As much as I love L’Ancien’s class, and as important as it is to my training, I took this morning off. I took this morning off because Friday has historically been my day off, but obviously couldn’t be this week, and I can’t take tomorrow off (tech rehearsal), and days off are actually pretty important.
As much as I hated missing L’Ancien’s instruction (and all the stories that he tells along the way), it was worth it to me to give my brain and body a day to recoup their resources. Besides, L’Ancien is teaching on Wednesdays now, so I’m not missing all of his classes for the week.
The weird part is that there was a time in my life that I couldn’t imagine living with a schedule in which my minimum two days off per week weren’t back-to-back, let alone living with only one day off per week. But I love what I’m doing now, so now I’m on the opposite end of the spectrum: if I don’t dance for a couple of days in a row, things feel weird.
Still, the one day off is critical. When I get to the end of my six days—especially if they’ve been six long and demanding days—it feels good to loaf in bed and read for a while, and then have time to work around the house and do some further loafing in the bath. My legs inevitably appreciate the break, especially when there’s been a lot of jumping and not so much adagio.
It’s tempting, when you’re trying to make progress in an art form that speaks to your soul, to charge ahead on full steam. It’s also a recipe for over-training, which leads to physical and mental burnout, and undercuts the progress one hopes to make.
As dancers, we are driven people. Beyond a certain level, dance demands a kind of religious devotion; a vocation. It demands discipline (read: motivation + drive), and it demands disciplines.
For people working under religious vocations, the disciplines are things like prayer (or meditation), fasting, waking up before dawn, silent contemplation, and so forth. Different paths offer different disciplines, but the goal is the same: the Disciplines might not necessarily be what anyone particularly wants to do all the time, but they’re essential tools in the life of a contemplative or any other religious person.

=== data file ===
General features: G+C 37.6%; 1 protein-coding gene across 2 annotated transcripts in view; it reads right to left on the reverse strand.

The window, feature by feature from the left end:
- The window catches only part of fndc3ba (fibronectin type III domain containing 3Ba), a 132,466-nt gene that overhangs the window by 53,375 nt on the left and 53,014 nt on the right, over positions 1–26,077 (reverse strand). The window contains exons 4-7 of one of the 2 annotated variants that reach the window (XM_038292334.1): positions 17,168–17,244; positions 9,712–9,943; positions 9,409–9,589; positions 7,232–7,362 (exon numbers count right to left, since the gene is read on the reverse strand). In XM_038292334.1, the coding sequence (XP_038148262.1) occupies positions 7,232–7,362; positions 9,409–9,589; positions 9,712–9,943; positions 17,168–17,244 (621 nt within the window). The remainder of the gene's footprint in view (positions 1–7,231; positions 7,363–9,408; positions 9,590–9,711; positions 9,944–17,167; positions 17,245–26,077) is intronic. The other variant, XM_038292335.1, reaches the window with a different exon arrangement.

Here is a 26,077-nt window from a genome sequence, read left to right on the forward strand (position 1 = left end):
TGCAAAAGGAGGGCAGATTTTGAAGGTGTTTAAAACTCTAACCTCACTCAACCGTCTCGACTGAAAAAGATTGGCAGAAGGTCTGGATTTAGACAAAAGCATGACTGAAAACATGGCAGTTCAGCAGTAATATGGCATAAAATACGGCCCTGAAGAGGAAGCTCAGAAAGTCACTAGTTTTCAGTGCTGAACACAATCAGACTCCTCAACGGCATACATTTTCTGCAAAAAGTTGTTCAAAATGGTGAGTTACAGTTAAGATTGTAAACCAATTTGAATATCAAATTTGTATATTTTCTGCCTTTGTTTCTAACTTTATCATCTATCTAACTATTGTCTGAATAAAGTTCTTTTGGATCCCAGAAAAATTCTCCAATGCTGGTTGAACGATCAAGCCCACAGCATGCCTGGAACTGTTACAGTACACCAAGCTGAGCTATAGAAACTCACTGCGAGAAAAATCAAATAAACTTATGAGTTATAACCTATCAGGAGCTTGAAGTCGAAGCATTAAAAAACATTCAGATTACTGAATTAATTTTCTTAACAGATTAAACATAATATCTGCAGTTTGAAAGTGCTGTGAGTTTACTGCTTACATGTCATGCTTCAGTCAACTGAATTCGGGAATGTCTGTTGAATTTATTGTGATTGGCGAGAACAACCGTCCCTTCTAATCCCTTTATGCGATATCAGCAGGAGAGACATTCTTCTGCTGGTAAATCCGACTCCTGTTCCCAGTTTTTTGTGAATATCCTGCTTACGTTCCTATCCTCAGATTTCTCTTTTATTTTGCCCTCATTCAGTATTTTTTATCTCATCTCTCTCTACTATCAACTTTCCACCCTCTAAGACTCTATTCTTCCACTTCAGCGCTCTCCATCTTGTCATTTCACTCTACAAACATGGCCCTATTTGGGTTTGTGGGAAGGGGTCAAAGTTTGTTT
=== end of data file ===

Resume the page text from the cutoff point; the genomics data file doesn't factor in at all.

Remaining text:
For dancers, the Disciplines are things like class (as some of my friends and I call it, “The Liturgy of the Barre”), Pilates, stretching, suffering on the rack … I mean, the foam roller, actually bothering to eat like fueling your body matters (it does), and rest.
Like religious disciplines, all these things can be beautiful and rewarding in their own right, but that doesn’t mean we’re always in the mood. We do them whether or not we feel like it, because that’s the only way to move forward.
It may seem strange to think of rest as a discipline. Yet, in a culture (the modern Western world) that seems almost suicidally devoted to the philosophy of Get Up And Go, and in a subculture (dancer culture) in which hard work is the sole port of entry, it has to be.
To undertake a discipline is usually to add in something you don’t want to do or give up something you do want to do, because it will help you achieve something you want even more.
- This is why motivation is critical: I don’t believe in discipline in the way a certain subset of life-coachy types does. I’ve said it before and I’ll say it again: discipline is just motivation in action. You have to be more motivated to do the “disciplined” thing than to do whatever else you might do … even though the “disciplined” thing might not seem as rewarding in the immediate moment. If you’re not, you’re simply not going to do it. So “discipline” isn’t some magic gift; it’s a question of figuring out A] what really motivates you and B] how to harness that motivation to achieve your goals. Likewise, motivation isn’t quite as simple as we like to think it is: we’re often really bad at identifying the things that actually motivate us, and much better at identifying the things we think should motivate us. We come up with the wrong answer to the question, “How do I get myself to do this?” and then wonder why we fail.
Rest then, for dancers, is very much a Discipline. We don’t want to take a day off when we could be taking a class that we love. We don’t want to go to bed at 10 PM because we have to get up at 6 to drive across the state for a 9 AM class (egads: I loved David Reuille’s class SO MUCH, but I am also SO GLAD that I don’t have to be in Lexington by 8:45 any time soon). We don’t want to skip going out with our friends.